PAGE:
Bible Commentaries
Genesis 15

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Verse 1


Here begins a new part in the history of Abram. This part can be divided into three parts containing
1. in Genesis 12-14: God’s public acts with Abram;
2. in Genesis 15-21: God’s ‘private conversations’ with Abraham;
3. in Genesis 22-24: Abraham as a picture of God the Father.

Who the LORD Is for Abram

After his refusal to accept anything from the king of Sodom, the LORD speaks to Abram in a vision. From what He says, we can conclude that Abram needs comfort, encouragement. The LORD encourages him by saying Who He is for him. Is Abram afraid, perhaps of retribution of his defeated enemies? The LORD saith unto him that he himself is his shield, his protector. Did Abram refuse goods? The LORD says to him that He Himself – not: shall be, but – is his very great reward.

This is a great encouragement to anyone who refuses to have anything to do with the world. For everything we refuse for the sake of the Lord Jesus, the reward is not so much something the Lord gives us, but what He Himself is for us. For what we refuse for His sake, He Himself comes in place with all His riches. Owning the Giver is much more than owning what He gives. The Lord wants to be everything to the heart of every one who forsakes the wealth of the world.

Verses 2-5

Two Promises

Abram still has a question. The LORD can indeed give him much, but to whom will he leave it? Abram cannot see further than his immediate surroundings. The only one who qualifies as his successor is his domestic servant. Will he be his heir?

Then Abram gets the wonderful promise that he will have a son himself. In that son, the son of the promise, God will fulfill his promises. That speaks for us of the Lord Jesus, the Son, in Whom all the promises of God are yes and amen (2 Corinthians 1:20).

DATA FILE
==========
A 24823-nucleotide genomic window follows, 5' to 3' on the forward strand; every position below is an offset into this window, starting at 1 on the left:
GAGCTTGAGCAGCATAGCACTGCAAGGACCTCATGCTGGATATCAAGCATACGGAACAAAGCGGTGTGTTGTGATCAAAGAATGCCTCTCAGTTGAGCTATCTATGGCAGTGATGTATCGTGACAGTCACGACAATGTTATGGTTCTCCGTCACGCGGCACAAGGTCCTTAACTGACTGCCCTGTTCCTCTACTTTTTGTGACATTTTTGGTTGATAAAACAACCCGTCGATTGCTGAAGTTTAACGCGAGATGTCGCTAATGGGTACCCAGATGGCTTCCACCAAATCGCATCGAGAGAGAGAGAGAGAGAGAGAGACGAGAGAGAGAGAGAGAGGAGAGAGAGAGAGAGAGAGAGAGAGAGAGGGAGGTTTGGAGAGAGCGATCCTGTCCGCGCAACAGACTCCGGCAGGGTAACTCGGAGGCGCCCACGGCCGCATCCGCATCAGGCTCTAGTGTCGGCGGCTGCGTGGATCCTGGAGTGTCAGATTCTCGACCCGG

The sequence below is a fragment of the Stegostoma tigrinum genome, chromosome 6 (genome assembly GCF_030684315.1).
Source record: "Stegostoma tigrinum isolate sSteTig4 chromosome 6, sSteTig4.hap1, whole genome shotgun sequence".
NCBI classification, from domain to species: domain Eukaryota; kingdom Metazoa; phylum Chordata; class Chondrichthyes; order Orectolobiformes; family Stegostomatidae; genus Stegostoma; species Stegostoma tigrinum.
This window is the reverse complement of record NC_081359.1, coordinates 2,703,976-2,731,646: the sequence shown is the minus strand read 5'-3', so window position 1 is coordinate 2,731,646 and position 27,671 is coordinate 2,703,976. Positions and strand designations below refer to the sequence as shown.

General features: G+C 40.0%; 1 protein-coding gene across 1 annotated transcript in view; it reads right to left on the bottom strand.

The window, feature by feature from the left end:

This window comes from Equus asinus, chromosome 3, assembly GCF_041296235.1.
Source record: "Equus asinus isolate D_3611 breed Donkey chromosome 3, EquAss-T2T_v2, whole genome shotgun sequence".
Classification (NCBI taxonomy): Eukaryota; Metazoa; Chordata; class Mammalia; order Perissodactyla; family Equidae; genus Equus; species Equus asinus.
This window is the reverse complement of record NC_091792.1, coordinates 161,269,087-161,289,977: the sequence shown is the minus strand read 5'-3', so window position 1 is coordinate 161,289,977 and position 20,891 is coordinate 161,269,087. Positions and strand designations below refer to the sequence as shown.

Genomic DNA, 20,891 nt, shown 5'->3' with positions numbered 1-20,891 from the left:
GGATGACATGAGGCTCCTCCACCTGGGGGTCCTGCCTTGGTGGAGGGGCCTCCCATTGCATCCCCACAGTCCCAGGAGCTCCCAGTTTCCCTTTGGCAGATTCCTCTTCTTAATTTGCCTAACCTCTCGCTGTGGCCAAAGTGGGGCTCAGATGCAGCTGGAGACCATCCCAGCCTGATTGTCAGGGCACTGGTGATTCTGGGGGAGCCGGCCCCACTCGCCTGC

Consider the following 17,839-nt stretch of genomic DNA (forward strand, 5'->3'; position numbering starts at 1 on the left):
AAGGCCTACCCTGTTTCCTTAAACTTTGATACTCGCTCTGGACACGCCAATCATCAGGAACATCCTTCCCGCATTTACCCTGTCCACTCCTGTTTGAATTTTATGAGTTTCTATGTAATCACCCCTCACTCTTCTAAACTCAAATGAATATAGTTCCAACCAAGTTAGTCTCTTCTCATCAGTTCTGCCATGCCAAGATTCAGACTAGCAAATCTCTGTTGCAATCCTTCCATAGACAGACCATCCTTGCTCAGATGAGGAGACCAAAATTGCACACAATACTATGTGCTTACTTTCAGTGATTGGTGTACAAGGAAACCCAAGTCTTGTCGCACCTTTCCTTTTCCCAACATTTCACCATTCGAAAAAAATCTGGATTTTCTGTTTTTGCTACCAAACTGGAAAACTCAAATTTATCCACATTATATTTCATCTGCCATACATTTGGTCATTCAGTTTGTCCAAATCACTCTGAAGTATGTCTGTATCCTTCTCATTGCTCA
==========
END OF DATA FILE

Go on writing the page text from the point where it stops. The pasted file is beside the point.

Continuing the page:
To give an impression of the size and nature of his offspring, the LORD takes Abram outside. He invites him to count the stars. They are untenable. Such will be his descendants. The stars also say that Abram will also have a heavenly people as descendants.

Verse 6

Abram Believes the LORD

Abram believes that the LORD is able to raise life from his already dead body and from the barren and now also dead womb of Sarai (Romans 4:19-Proverbs :; Hebrews 11:11). That faith is reckoned to him as righteousness. This truth, that righteousness before God is obtained by faith, is repeated three times in the New Testament (Romans 4:3; Galatians 3:6; James 2:23).

Abram is declared righteous. His trust in God, that is faith, is answered by God with the awareness that he may and can be in God’s presence. Abram’s faith does justice to God, it does justice to Whom God is. The point is not so much that he believes in God, that he believes that He exists, but that he believes God, that he believes in what God says, that He will do what He says. On this basis God speaks the right of Abram and convinces him in his heart that there is nothing that hinders of being with God. Abram trusts God on His word, while the external circumstances show the opposite.

In Romans 4 this is extended to all who believe: “Now not for his sake only was it written that it was credited to him, but for our sake also, to whom it will be credited, as those who believe in Him who raised Jesus our Lord from the dead, [He] who was delivered over because of our transgressions, and was raised because of our justification” (Romans 4:23-Lamentations :). We read here that whoever believes in God Who raised up the Lord Jesus from the dead, Who was delivered over because of our transgressions and was raised because of our justification, is justified by God, that is: declared righteous. Righteousness means being able to be in the presence of God without charge, completely free and in accordance with the right, without any fear of condemnation.